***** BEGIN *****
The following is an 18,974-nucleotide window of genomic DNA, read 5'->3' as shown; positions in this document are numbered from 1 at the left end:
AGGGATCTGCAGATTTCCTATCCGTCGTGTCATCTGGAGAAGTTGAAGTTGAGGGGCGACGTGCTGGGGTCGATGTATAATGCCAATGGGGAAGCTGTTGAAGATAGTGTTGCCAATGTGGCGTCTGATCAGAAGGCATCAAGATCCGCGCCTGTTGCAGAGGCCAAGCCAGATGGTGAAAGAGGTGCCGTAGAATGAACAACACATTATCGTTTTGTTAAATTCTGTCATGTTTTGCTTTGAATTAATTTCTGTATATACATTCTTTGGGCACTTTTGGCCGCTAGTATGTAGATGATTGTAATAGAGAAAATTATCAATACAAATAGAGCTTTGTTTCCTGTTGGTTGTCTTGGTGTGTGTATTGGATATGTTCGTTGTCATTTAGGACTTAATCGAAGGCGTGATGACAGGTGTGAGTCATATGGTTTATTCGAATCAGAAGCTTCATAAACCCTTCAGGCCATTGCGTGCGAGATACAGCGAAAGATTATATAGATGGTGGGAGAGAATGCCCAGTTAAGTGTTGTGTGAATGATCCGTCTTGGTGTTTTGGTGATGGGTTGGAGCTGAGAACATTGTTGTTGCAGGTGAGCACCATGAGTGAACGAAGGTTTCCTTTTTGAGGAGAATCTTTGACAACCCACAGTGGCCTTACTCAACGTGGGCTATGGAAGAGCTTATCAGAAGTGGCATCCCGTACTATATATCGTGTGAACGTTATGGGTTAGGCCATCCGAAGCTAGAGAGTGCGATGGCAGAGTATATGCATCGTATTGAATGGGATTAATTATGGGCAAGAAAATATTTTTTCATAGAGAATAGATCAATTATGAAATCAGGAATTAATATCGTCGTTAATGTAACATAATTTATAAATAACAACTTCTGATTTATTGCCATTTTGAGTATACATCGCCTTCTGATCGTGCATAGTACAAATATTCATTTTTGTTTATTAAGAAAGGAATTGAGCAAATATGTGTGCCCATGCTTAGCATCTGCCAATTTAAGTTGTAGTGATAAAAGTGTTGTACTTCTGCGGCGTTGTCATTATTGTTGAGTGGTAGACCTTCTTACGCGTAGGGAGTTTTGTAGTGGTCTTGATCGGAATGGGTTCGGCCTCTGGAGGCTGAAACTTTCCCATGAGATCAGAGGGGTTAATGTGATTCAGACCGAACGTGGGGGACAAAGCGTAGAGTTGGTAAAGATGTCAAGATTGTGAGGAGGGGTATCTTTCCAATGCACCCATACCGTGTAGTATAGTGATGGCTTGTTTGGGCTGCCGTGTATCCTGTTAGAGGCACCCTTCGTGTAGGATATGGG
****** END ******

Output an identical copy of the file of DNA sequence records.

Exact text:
The following is an 18,974-nucleotide window of genomic DNA, read 5'->3' as shown; positions in this document are numbered from 1 at the left end:
AGGGATCTGCAGATTTCCTATCCGTCGTGTCATCTGGAGAAGTTGAAGTTGAGGGGCGACGTGCTGGGGTCGATGTATAATGCCAATGGGGAAGCTGTTGAAGATAGTGTTGCCAATGTGGCGTCTGATCAGAAGGCATCAAGATCCGCGCCTGTTGCAGAGGCCAAGCCAGATGGTGAAAGAGGTGCCGTAGAATGAACAACACATTATCGTTTTGTTAAATTCTGTCATGTTTTGCTTTGAATTAATTTCTGTATATACATTCTTTGGGCACTTTTGGCCGCTAGTATGTAGATGATTGTAATAGAGAAAATTATCAATACAAATAGAGCTTTGTTTCCTGTTGGTTGTCTTGGTGTGTGTATTGGATATGTTCGTTGTCATTTAGGACTTAATCGAAGGCGTGATGACAGGTGTGAGTCATATGGTTTATTCGAATCAGAAGCTTCATAAACCCTTCAGGCCATTGCGTGCGAGATACAGCGAAAGATTATATAGATGGTGGGAGAGAATGCCCAGTTAAGTGTTGTGTGAATGATCCGTCTTGGTGTTTTGGTGATGGGTTGGAGCTGAGAACATTGTTGTTGCAGGTGAGCACCATGAGTGAACGAAGGTTTCCTTTTTGAGGAGAATCTTTGACAACCCACAGTGGCCTTACTCAACGTGGGCTATGGAAGAGCTTATCAGAAGTGGCATCCCGTACTATATATCGTGTGAACGTTATGGGTTAGGCCATCCGAAGCTAGAGAGTGCGATGGCAGAGTATATGCATCGTATTGAATGGGATTAATTATGGGCAAGAAAATATTTTTTCATAGAGAATAGATCAATTATGAAATCAGGAATTAATATCGTCGTTAATGTAACATAATTTATAAATAACAACTTCTGATTTATTGCCATTTTGAGTATACATCGCCTTCTGATCGTGCATAGTACAAATATTCATTTTTGTTTATTAAGAAAGGAATTGAGCAAATATGTGTGCCCATGCTTAGCATCTGCCAATTTAAGTTGTAGTGATAAAAGTGTTGTACTTCTGCGGCGTTGTCATTATTGTTGAGTGGTAGACCTTCTTACGCGTAGGGAGTTTTGTAGTGGTCTTGATCGGAATGGGTTCGGCCTCTGGAGGCTGAAACTTTCCCATGAGATCAGAGGGGTTAATGTGATTCAGACCGAACGTGGGGGACAAAGCGTAGAGTTGGTAAAGATGTCAAGATTGTGAGGAGGGGTATCTTTCCAATGCACCCATACCGTGTAGTATAGTGATGGCTTGTTTGGGCTGCCGTGTATCCTGTTAGAGGCACCCTTCGTGTAGGATATGGG